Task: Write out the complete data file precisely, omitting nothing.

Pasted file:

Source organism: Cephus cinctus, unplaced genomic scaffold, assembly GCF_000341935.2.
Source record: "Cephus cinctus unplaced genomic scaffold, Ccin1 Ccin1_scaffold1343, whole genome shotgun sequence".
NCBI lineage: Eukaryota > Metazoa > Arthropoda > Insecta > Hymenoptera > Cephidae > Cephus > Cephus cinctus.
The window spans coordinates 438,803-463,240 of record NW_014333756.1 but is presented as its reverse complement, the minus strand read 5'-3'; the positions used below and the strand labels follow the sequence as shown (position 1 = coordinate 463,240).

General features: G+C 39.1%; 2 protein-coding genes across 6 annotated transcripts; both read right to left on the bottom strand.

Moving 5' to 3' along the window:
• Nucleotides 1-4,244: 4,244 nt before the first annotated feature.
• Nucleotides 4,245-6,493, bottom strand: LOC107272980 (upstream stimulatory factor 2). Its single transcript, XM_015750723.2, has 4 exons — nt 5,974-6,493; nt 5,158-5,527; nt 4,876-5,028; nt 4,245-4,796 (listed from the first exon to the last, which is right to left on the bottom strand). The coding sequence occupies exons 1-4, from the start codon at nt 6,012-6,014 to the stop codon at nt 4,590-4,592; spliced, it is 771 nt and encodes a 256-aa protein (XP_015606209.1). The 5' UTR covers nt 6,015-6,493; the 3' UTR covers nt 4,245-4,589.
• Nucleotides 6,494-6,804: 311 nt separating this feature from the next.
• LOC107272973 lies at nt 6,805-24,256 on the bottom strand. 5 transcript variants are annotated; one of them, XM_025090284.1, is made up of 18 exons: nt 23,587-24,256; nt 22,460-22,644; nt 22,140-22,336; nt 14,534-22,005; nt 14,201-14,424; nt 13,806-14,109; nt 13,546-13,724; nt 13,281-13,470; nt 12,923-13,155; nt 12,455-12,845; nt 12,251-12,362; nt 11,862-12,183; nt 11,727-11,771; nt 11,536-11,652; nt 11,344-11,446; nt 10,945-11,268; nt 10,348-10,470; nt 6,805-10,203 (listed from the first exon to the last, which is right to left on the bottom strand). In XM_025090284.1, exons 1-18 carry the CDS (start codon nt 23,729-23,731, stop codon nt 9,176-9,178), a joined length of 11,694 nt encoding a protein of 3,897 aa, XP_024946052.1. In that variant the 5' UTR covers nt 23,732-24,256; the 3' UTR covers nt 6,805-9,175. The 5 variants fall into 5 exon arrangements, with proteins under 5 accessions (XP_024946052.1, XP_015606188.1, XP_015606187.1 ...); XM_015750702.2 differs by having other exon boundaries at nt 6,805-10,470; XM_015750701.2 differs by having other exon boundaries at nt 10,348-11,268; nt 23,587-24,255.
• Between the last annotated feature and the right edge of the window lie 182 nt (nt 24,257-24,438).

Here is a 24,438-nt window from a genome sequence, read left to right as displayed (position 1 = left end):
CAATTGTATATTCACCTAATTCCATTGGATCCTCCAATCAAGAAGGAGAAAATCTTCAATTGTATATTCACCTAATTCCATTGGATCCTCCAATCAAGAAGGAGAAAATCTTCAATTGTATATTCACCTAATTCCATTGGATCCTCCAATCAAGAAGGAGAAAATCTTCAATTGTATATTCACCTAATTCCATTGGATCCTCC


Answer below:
Source organism: Cephus cinctus, unplaced genomic scaffold, assembly GCF_000341935.2.
Source record: "Cephus cinctus unplaced genomic scaffold, Ccin1 Ccin1_scaffold1343, whole genome shotgun sequence".
NCBI lineage: Eukaryota > Metazoa > Arthropoda > Insecta > Hymenoptera > Cephidae > Cephus > Cephus cinctus.
The window spans coordinates 438,803-463,240 of record NW_014333756.1 but is presented as its reverse complement, the minus strand read 5'-3'; the positions used below and the strand labels follow the sequence as shown (position 1 = coordinate 463,240).

General features: G+C 39.1%; 2 protein-coding genes across 6 annotated transcripts; both read right to left on the bottom strand.

Moving 5' to 3' along the window:
• Nucleotides 1-4,244: 4,244 nt before the first annotated feature.
• Nucleotides 4,245-6,493, bottom strand: LOC107272980 (upstream stimulatory factor 2). Its single transcript, XM_015750723.2, has 4 exons — nt 5,974-6,493; nt 5,158-5,527; nt 4,876-5,028; nt 4,245-4,796 (listed from the first exon to the last, which is right to left on the bottom strand). The coding sequence occupies exons 1-4, from the start codon at nt 6,012-6,014 to the stop codon at nt 4,590-4,592; spliced, it is 771 nt and encodes a 256-aa protein (XP_015606209.1). The 5' UTR covers nt 6,015-6,493; the 3' UTR covers nt 4,245-4,589.
• Nucleotides 6,494-6,804: 311 nt separating this feature from the next.
• LOC107272973 lies at nt 6,805-24,256 on the bottom strand. 5 transcript variants are annotated; one of them, XM_025090284.1, is made up of 18 exons: nt 23,587-24,256; nt 22,460-22,644; nt 22,140-22,336; nt 14,534-22,005; nt 14,201-14,424; nt 13,806-14,109; nt 13,546-13,724; nt 13,281-13,470; nt 12,923-13,155; nt 12,455-12,845; nt 12,251-12,362; nt 11,862-12,183; nt 11,727-11,771; nt 11,536-11,652; nt 11,344-11,446; nt 10,945-11,268; nt 10,348-10,470; nt 6,805-10,203 (listed from the first exon to the last, which is right to left on the bottom strand). In XM_025090284.1, exons 1-18 carry the CDS (start codon nt 23,729-23,731, stop codon nt 9,176-9,178), a joined length of 11,694 nt encoding a protein of 3,897 aa, XP_024946052.1. In that variant the 5' UTR covers nt 23,732-24,256; the 3' UTR covers nt 6,805-9,175. The 5 variants fall into 5 exon arrangements, with proteins under 5 accessions (XP_024946052.1, XP_015606188.1, XP_015606187.1 ...); XM_015750702.2 differs by having other exon boundaries at nt 6,805-10,470; XM_015750701.2 differs by having other exon boundaries at nt 10,348-11,268; nt 23,587-24,255.
• Between the last annotated feature and the right edge of the window lie 182 nt (nt 24,257-24,438).

Here is a 24,438-nt window from a genome sequence, read left to right as displayed (position 1 = left end):
CAATTGTATATTCACCTAATTCCATTGGATCCTCCAATCAAGAAGGAGAAAATCTTCAATTGTATATTCACCTAATTCCATTGGATCCTCCAATCAAGAAGGAGAAAATCTTCAATTGTATATTCACCTAATTCCATTGGATCCTCCAATCAAGAAGGAGAAAATCTTCAATTGTATATTCACCTAATTCCATTGGATCCTCC